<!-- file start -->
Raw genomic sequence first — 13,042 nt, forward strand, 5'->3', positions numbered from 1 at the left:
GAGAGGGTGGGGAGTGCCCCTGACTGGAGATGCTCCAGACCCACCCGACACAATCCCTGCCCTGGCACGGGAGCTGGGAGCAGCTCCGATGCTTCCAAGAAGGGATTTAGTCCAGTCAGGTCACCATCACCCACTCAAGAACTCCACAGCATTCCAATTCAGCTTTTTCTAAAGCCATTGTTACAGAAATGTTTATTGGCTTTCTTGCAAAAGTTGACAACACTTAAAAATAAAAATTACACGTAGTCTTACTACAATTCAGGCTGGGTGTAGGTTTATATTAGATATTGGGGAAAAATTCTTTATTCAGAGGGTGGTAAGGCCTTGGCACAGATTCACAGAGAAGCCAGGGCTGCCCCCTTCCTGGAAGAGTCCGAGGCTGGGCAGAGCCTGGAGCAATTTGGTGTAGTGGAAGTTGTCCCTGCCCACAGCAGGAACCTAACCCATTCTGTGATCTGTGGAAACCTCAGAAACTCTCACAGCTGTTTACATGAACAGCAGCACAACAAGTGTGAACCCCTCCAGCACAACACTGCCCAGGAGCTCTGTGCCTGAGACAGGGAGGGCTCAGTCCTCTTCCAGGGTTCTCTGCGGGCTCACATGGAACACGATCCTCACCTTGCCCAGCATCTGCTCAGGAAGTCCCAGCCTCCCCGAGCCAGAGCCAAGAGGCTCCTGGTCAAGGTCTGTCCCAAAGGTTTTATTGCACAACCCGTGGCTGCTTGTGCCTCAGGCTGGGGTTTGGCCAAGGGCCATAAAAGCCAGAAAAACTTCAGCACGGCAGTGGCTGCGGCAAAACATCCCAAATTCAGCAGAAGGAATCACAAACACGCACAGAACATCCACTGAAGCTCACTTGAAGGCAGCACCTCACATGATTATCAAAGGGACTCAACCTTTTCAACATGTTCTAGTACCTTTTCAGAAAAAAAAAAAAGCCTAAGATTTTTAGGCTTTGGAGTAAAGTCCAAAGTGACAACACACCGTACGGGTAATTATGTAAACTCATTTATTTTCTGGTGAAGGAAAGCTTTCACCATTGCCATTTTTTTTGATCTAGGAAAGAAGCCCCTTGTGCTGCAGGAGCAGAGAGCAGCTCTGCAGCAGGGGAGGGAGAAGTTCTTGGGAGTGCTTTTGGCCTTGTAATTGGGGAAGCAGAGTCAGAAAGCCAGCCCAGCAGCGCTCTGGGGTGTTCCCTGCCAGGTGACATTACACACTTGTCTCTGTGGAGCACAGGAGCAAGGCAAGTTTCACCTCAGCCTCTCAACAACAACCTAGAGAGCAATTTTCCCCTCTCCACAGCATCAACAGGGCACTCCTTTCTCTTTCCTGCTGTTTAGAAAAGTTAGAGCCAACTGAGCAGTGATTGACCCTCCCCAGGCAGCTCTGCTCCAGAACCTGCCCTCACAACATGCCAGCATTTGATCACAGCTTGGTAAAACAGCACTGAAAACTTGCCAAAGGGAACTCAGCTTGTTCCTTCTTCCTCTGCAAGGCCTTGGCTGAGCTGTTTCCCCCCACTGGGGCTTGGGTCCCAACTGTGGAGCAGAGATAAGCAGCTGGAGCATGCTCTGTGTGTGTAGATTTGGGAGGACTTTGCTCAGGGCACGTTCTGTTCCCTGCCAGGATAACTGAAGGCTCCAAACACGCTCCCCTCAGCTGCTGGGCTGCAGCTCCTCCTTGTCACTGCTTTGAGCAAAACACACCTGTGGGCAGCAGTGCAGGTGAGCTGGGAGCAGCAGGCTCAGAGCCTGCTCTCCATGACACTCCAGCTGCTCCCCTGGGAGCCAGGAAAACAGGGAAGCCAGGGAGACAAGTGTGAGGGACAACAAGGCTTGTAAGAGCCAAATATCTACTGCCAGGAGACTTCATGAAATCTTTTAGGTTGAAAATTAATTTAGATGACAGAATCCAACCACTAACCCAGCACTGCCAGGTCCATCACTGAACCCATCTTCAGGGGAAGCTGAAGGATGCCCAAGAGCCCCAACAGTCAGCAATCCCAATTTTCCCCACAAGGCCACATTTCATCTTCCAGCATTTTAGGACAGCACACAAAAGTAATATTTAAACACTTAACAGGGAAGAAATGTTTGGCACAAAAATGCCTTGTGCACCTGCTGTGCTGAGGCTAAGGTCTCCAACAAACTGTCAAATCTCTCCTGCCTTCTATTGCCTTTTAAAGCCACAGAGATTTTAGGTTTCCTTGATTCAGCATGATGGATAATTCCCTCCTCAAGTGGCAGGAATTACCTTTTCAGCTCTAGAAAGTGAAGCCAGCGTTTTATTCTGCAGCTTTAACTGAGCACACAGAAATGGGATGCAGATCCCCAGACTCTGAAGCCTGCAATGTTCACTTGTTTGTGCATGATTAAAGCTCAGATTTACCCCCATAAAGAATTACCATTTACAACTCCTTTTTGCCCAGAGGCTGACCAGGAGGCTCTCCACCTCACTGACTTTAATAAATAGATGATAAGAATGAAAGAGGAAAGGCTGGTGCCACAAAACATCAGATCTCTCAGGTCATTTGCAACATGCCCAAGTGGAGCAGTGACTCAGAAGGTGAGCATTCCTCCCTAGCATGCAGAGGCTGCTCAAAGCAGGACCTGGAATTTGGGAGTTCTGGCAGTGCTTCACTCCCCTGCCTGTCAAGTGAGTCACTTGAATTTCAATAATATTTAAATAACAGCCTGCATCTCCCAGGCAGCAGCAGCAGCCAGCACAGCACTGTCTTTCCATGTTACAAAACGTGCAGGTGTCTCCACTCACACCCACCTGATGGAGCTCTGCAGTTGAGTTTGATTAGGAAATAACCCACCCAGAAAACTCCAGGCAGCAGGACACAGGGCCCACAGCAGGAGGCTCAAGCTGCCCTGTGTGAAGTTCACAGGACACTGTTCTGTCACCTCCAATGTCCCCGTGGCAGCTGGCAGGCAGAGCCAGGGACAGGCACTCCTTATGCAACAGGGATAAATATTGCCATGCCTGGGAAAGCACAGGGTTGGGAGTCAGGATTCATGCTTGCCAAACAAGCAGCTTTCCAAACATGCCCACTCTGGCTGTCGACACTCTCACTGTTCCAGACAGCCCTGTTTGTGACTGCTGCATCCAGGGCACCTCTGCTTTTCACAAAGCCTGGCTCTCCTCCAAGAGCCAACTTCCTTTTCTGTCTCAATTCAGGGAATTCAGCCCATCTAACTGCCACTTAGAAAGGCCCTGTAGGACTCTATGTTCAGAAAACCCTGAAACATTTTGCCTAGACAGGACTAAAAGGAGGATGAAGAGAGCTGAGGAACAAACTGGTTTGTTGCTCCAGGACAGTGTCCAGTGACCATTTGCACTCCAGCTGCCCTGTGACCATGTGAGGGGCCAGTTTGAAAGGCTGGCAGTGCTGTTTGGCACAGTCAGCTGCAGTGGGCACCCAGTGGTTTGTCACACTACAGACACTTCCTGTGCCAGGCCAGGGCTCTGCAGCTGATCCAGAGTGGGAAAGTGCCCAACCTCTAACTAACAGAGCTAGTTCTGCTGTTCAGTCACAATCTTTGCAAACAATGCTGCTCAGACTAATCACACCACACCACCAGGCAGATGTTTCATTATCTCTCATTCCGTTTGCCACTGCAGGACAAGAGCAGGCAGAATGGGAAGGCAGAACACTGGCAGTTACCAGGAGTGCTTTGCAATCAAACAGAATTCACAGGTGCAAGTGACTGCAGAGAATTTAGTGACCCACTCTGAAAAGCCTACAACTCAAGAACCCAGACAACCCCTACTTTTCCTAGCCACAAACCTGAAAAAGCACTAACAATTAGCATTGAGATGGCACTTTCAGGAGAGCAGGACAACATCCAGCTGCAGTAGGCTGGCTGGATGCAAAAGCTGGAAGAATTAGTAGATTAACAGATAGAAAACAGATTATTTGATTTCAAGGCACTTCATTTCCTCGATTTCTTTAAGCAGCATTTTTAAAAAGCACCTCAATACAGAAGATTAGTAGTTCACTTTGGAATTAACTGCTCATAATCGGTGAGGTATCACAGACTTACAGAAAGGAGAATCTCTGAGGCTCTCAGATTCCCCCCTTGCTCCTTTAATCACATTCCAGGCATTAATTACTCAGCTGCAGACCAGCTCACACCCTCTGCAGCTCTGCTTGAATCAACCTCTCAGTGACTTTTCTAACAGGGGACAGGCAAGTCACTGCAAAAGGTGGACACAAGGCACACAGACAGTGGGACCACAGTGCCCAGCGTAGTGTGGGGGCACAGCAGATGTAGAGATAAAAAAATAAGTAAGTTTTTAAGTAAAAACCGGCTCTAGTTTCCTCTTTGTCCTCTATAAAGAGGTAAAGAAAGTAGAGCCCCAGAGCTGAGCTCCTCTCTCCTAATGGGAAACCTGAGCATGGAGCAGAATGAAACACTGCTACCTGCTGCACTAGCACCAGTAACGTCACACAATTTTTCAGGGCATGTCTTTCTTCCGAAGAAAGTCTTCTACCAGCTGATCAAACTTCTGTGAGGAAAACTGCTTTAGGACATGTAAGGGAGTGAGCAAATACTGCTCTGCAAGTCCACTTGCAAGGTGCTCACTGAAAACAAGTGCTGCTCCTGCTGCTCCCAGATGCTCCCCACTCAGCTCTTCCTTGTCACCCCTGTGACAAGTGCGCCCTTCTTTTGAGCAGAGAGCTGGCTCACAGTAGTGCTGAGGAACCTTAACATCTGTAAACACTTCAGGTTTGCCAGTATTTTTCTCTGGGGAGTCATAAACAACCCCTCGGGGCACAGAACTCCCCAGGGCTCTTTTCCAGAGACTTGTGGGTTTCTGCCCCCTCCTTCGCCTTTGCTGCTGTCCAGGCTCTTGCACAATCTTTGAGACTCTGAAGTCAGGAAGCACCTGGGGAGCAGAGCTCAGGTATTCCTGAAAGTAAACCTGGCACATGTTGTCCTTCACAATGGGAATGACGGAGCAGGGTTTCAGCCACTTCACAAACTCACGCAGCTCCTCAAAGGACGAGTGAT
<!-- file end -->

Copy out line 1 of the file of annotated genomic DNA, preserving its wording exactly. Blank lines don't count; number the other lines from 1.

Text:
Raw genomic sequence first — 13,042 nt, forward strand, 5'->3', positions numbered from 1 at the left: